On the southern rim of the University of Texas stands a two story museum with a lobby of blue stripes like the ocean. This is the Blanton Museum of Art, which houses several collections of European and American art. Ascending the simple marble steps, we toured the second story. The American art collection was nice. The best work of the whole gallery was probably The Charge by Frederic Remington, which he created for the Knickerbocker Hotel in New York City in 1906. This shows a bunch of hardcore frontiersmen battling with pistols and horses with dusty hooves. I was more confused by the modern wing. Let’s look at this one.
It does nothing to stand out from the background, which is intentionally white to help the art “pop.” To further confuse the viewer, the painting is titled as “Untitled.” Give me something to read off of, people! If you present abstract art, at least give the smallest bit of a lead to interpret it with. I understand beauty is in the eye of the beholder and all, and I have to give the lady behind this credit. She mixed acrylic paint with that material road signs have to keep them shiny. That is why I still respect this. Where it lacked in… everything of substance or idea… it did try and experiment with new chemicals.
But the weirdest, most bizarre, most unsettling artifact in the entirety of this museum isn’t even inside the main complex. When I toured the European area, there was a diorama next to a window overlooking a strange building. And I was horrified to see a plank sticking out of the model.
For those who didn’t read my review on the Nasher Sculpture Center in Dallas, we encountered one of the craziest piece of art ever conceived. There was this huge metal plank, with no context or meaning, or even a sensible name. (Also named “Untitled.”) This was created by Ellsworth Kelly, an artist who died in 2015. It turns out, shortly before his death, he did a huge work he called Austin. Outside, in the middle of a grassy field is this large marble igloo shaped a lot like a cross. You can only access it by handing a museum staff member your ticket. You go through these huge doors- and enter an empty chamber.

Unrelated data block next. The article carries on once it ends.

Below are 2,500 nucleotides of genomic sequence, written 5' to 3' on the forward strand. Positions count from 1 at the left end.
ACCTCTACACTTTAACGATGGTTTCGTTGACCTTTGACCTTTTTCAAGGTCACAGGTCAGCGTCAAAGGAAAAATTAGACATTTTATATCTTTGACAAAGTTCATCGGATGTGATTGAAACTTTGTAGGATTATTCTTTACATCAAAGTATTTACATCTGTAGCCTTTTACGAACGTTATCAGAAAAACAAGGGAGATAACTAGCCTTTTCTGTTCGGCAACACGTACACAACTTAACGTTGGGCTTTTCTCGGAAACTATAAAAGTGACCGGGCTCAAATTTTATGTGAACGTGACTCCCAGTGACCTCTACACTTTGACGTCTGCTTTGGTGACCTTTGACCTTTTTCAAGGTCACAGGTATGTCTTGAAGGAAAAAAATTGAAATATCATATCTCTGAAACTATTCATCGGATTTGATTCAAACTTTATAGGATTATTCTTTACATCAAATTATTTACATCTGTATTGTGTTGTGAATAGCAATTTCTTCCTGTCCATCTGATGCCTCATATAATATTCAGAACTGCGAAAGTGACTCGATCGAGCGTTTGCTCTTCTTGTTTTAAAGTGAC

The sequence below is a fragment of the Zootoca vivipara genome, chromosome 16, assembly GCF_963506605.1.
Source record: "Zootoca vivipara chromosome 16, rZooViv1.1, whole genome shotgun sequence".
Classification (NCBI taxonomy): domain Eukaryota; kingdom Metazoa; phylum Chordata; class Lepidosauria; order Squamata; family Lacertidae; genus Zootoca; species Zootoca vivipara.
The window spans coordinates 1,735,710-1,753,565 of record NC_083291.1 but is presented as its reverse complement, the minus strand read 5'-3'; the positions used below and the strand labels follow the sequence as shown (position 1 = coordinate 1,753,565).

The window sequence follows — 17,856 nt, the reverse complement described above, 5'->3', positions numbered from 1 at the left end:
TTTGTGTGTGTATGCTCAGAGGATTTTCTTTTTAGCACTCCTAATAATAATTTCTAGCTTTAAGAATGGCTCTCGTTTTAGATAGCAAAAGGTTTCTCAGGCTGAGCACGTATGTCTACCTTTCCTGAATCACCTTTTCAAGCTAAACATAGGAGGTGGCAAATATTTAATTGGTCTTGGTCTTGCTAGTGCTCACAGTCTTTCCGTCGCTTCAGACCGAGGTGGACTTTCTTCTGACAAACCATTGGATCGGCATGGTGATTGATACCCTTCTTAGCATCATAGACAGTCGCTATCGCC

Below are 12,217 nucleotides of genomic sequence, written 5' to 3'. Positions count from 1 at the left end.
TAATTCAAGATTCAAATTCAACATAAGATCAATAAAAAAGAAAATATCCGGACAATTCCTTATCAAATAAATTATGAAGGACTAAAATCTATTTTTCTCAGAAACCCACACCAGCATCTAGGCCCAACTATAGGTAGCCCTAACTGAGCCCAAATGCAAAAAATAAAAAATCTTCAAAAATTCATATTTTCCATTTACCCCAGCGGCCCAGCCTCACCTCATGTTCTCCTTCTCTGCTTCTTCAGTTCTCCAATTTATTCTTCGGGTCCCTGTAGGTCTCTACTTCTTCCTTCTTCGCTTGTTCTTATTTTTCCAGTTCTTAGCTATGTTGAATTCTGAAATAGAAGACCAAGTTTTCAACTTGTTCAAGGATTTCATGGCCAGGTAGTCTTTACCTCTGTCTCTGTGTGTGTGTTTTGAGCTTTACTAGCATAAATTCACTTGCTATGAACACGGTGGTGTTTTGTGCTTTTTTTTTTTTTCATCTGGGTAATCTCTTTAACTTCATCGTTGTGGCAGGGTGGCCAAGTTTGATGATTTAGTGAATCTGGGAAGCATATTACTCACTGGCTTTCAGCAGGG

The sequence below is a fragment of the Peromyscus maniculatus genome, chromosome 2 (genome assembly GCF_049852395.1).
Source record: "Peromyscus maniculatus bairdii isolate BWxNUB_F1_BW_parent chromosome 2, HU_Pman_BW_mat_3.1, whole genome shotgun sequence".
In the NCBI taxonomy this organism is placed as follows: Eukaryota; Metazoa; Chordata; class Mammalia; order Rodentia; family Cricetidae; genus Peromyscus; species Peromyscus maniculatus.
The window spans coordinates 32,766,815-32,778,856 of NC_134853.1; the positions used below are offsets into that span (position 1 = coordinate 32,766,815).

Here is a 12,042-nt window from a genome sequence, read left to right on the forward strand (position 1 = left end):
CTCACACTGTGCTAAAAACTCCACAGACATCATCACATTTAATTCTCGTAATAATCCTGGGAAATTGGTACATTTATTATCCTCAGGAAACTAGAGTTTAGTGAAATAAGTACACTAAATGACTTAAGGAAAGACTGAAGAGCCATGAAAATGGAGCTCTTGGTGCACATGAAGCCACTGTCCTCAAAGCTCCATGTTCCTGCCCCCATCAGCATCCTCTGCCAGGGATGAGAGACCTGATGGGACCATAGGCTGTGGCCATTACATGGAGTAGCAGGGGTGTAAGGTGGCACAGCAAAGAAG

It is a sprawling, empty, acoustic edifice. It opened up into a chamber. Stained glass walls on the left was like a multicolored spinning computer wheel, and on the right was the same thing but stained glass squares. And at the very back, like an altar, in all of its random, unknown glory, was a vertical brown plank. An exact twin to the plank in the Dallas Nasher Sculpture Garden.
I couldn’t comprehend it. It’s like when those conspiracy theorists go, “Why are there pyramids in Mexico and then there are similar pyramids in Egypt and Cambodia?” I couldn’t understand how these unrelated objects- were in two separate places. I walked right over to a staff member and immediately asked what it all meant.
Cultural Clarifications: According to the staff member, it seemed that Ellsworth Kelly was intrigued by Greco-Roman sculpture, and the plank at the forefront of this cathedral-resembling igloo was supposed to be an abstract figure of a man. The way the top widens out is reflecting the upper body of a man. With this context, the sculpture in Dallas made much more sense. I wish this information was included in the plaque at the Nasher. Now, I appreciate the abstract sense. I understand abstract art is up for interpretation, but I personally enjoy it with at least a little background on the artist’s inspiration.
I like this art museum. It’s great to combine with a campus tour of the University of Texas. At most, I would give this place an hour, then walk along the campus. Overall, I would give the Blanton Museum of Art a grand total of 3/5 Stars.